The city is famous for its Palio di Siena, a 400-year-old manic horse race that circles the Piazza del Campio. Twice each summer 10 horses and riders representing the various “contrade” or districts of the city run pell-mell around a temporary clay track.

We were in Siena a week before the first Palio of the summer, and the clay had just been laid, and rickety bleachers erected all around the racetrack. Imagining the screaming hordes, we sneaked through the ropes into the middle of the piazza, the still-wet clay sticking to our stroller’s wheels. We were practically the only ones in the whole square, a moment of perfect serenity. Holt pretended he was a horse. Max pretended he was Holt.

Later, after eating a divine tagliatelle al pesto made from zucchini and almonds and a simple, flawless spaghetti al pomodoro e basilico (Red Sauce!) which Holt declared was “pretty OK,” we wandered through the green oasis of L’Orto de’Pecci, once the site of a psychiatric hospital and now a co-operative garden with a little restaurant, resident peacocks and a sculpture of a giant steel head that you could walk inside called “Open Mind” by Justin Peyser. Everyone was happy: This was art that you could slap.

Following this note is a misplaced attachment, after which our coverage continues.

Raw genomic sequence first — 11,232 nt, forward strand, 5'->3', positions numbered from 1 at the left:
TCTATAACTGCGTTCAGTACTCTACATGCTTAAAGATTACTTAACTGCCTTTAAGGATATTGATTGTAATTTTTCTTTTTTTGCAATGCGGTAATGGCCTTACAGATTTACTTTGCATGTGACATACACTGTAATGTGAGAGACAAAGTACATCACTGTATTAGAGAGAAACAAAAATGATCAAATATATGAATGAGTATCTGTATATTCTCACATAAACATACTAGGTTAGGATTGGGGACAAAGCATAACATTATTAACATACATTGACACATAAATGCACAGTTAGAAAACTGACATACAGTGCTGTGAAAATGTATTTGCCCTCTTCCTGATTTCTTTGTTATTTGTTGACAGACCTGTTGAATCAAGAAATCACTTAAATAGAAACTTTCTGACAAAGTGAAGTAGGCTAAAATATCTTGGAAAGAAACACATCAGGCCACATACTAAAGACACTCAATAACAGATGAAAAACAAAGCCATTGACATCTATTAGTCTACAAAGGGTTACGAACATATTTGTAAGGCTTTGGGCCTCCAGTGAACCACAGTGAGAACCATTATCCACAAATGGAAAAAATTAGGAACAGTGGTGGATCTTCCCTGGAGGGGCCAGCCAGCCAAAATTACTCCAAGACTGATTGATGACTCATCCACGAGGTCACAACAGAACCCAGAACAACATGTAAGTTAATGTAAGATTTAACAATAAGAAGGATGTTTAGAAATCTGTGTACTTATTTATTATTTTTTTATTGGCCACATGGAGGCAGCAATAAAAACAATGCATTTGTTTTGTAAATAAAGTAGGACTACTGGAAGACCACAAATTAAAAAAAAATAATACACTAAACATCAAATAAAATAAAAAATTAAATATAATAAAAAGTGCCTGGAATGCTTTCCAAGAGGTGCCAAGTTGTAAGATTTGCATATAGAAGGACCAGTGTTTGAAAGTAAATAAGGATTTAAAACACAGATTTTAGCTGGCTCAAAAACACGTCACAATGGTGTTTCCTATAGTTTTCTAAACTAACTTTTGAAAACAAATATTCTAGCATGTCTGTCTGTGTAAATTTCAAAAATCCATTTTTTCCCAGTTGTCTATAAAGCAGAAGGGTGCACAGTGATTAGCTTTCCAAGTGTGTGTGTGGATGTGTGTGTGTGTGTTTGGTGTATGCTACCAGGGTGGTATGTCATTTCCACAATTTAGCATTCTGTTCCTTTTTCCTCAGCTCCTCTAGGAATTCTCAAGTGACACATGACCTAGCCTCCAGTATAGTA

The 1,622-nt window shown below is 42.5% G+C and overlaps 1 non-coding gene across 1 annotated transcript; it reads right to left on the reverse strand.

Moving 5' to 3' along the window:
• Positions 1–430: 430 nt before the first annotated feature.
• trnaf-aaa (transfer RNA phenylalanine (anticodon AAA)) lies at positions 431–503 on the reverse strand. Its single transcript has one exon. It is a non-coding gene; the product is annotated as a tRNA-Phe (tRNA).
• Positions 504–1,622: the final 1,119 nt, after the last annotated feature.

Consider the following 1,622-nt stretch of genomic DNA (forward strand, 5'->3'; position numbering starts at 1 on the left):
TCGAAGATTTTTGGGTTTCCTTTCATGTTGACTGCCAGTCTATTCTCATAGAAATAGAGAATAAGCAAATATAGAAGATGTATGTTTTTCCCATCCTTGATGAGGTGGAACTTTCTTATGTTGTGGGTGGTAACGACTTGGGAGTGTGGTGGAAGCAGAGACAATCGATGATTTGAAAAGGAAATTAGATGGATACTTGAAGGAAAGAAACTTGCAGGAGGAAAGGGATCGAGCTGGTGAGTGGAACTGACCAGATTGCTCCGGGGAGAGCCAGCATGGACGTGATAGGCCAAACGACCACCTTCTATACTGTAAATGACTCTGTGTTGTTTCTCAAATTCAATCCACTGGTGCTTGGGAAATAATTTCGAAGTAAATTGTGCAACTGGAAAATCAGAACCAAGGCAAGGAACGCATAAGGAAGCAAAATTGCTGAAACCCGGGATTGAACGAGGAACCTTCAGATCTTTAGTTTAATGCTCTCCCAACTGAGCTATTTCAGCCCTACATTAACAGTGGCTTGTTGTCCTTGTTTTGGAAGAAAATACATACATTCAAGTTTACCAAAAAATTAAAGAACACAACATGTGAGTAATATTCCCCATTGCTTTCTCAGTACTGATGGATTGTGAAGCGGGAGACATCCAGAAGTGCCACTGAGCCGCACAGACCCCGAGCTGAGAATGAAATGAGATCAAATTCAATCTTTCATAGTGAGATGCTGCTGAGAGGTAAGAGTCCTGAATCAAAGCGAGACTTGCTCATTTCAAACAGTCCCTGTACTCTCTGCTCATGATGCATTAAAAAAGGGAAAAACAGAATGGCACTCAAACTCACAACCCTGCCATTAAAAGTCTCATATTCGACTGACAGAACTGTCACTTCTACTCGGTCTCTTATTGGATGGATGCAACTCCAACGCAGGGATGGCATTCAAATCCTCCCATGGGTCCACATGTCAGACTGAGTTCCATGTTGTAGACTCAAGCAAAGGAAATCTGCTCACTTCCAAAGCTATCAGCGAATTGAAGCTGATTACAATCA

Villa Il Castagno Wine Resort is near Siena.
Villa Il Castagno Wine Resort is near Siena.  (Susan Wright/The New York Times)

We probably should have just stayed in Siena. It is like that other ancient Italian proverb: Libentissime cum liberis uno loco se continere. “When your kids are content, don’t move an inch.” But my wife had never been to Florence and so we headed up the winding autostradale for the last leg of our trip.